World Painted Blood (World Painted Blood, 2009)

In a surprisingly deep cut, for their final exit Slayer have resuscitated the title-track from the not-greatly-loved World Painted Blood album of 2009, the last LP recorded with Jeff Hanneman before his death four years later. At the time, Kerry King feared that “this could be the first album in a long time that’s got a little bit of filler.” Turned out not to be so, though, at least according to him. “Every song sounds great,” was his final, unequivocal verdict.

Postmortem (Reign In Blood, 1986)

Despite ostensibly being Reign In Blood’s slowest song, not to mention one of the very few Slayer compositions not to feature a guitar solo, Postmortem does, in the end, give way to the kind of frenetic full-on thrash for which the album is best known. In the studio, the 10-song set lost seven minutes of its original running time, simply as a result of the band speeding up. So svelte was its 28-minute duration (29 minutes on CD, trivia fans!) that cassette versions featured the album in full on each side. “When the songs were written they were slower, but when we recorded them they just got faster and faster,” recalled Dave Lombardo. “Man we were tight, fucking unbelievably fast and tight. It takes you a couple of takes to get to the point where the music is extraordinary. Then you reach that peak. After that, you’re just exhausted.”

Hate Worldwide (World Painted Blood, 2009)

The second song in the set from World Painted Blood, Hate Worldwide takes its cues from the many violent disagreements that pepper our planet. Nastiness is a popular theme with Slayer, and, in the press, for Kerry King in particular, with his quip that “Just because I learned how to make money doesn’t mean that I should share it with you, you motherfucker,” actually proving one of the more savoury to be taken from our archive. Not that he’d give two fucks. No more Mr Nice Guy, indeed.

War Ensemble (Seasons In The Abyss, 1990)

On October 14, 1990, at London’s Wembley Arena, Slayer attempted to shoot their first ever music video. The song in question was War Ensemble, and the plan was for the band to mime to the studio version of the track in front of the 12,000 fans that had gathered to see them perform as part of that autumn’s Clash Of The Titans package, alongside co-headliners Megadeth, as well as Testament and Suicidal Tendencies. The problems started when Tom Araya announced this plan to the crowd, who immediately began booing. “See, I told you they weren’t going to go for it,” he said to the director in the wings. Plan B was hastily arranged, which saw the band playing the track live while attempting to keep it as close to the studio original as possible. It worked. Not only this, but War Ensemble’s credentials as a bona-fide war song were established when soldiers were reported to have listened to it during a bona-fide war: Seasons In The Abyss’ opening number was a favourite among U.S. soldiers in the Operation Desert Storm assault on Iraq in 1991.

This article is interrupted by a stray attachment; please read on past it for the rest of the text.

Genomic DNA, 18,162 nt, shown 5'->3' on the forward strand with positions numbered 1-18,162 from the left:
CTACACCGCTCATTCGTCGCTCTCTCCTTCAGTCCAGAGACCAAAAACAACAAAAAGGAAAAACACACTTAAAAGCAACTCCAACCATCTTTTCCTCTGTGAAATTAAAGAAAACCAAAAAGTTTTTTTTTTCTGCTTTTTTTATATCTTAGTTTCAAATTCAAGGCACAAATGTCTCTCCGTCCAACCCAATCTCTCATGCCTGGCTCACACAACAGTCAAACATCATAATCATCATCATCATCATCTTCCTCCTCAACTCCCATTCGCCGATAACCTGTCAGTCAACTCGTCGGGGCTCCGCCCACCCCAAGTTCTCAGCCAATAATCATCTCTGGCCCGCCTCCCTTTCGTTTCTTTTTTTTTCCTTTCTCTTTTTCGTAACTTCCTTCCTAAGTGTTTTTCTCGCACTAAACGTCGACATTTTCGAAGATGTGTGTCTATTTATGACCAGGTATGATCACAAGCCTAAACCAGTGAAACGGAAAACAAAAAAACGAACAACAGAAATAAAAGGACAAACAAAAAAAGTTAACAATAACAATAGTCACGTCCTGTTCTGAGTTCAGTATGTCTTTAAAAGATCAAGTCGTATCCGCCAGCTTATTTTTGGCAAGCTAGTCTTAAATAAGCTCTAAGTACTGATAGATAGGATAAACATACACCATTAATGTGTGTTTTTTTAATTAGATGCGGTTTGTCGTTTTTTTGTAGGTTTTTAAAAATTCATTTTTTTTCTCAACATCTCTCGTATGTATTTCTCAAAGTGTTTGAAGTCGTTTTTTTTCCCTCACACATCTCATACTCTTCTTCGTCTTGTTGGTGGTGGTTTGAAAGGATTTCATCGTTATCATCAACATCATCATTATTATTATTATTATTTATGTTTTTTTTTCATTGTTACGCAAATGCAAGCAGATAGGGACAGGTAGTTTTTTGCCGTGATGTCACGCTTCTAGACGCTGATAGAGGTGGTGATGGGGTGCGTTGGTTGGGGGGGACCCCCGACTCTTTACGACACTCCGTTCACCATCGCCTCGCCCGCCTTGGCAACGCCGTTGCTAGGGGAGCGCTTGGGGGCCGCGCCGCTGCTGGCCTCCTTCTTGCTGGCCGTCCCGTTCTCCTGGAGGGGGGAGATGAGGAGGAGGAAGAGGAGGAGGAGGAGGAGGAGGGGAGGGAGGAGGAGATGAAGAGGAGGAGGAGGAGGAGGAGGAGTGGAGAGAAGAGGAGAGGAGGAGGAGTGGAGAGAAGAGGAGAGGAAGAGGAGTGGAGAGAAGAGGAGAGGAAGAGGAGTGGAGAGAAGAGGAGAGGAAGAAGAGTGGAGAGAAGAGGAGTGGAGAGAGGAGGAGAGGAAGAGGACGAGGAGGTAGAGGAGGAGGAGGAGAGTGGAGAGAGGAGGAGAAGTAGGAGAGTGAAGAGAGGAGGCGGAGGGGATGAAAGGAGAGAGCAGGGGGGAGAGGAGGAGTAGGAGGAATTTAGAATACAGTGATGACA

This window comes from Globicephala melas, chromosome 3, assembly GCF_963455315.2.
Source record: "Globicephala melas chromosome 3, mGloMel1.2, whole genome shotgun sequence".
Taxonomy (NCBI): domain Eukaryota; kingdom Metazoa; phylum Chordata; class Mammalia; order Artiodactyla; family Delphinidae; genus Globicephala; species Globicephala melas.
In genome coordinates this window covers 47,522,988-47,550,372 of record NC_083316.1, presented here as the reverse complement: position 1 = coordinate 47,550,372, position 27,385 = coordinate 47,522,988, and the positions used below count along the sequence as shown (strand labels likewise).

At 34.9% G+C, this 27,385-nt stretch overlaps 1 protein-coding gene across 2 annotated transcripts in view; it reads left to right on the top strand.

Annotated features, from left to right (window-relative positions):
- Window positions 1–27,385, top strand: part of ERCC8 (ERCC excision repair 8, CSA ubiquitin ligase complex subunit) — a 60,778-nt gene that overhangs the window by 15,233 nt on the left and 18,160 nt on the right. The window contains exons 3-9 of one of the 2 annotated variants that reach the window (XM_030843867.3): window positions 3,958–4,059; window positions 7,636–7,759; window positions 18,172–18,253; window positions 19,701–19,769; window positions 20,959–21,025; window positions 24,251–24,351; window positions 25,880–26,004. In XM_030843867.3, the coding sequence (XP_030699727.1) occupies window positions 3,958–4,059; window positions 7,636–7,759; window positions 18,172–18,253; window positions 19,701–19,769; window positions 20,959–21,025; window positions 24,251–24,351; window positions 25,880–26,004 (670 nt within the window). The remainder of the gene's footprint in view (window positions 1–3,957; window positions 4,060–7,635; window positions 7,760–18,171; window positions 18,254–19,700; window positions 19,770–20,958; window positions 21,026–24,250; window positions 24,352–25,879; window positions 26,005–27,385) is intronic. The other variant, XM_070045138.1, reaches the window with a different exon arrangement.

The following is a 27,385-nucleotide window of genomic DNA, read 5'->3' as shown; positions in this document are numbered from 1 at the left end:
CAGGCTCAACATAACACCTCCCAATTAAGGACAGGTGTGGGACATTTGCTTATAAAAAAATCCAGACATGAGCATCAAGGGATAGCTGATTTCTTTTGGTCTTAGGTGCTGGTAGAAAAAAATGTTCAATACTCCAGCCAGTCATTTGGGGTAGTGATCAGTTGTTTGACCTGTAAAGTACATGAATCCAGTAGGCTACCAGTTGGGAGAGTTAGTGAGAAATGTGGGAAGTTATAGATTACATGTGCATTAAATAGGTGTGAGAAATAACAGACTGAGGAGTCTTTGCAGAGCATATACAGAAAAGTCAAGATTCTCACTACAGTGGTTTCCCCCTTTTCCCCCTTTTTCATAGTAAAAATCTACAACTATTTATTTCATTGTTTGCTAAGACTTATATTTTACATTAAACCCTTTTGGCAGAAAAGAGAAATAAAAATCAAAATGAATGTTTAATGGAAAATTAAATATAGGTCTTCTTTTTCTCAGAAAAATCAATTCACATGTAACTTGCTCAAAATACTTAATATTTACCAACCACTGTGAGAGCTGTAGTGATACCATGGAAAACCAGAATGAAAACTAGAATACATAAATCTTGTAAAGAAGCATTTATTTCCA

Disciple (God Hates Us All, 2001)

So taken was Kerry King with his lyrics to Disciple that he had one of its lines, ‘God hates us all,’ tattooed on his arm. This striking phrase is also the title of the parent album. God Hates Us All, released on September 11, 2001, the day of the World Trade Center bombing, succeeded 1998’s Diabolus In Musica, parts of which saw Slayer nod in the direction of the kind of down-tuned sound made popular by bands such as Korn, not always successfully. “[Diabolus In Musica] is kind of our Turbo,” was Kerry’s opinion, after the fact, a reference to the misfiring Judas Priest album from 1986. By the 21st century, the band were back to doing what they do best, and Kerry King was much more certain about it. “I want us to be the AC/DC of thrash,” he said. “I want people to know exactly what they’re going to get from us.”

Mandatory Suicide (South Of Heaven, 1998)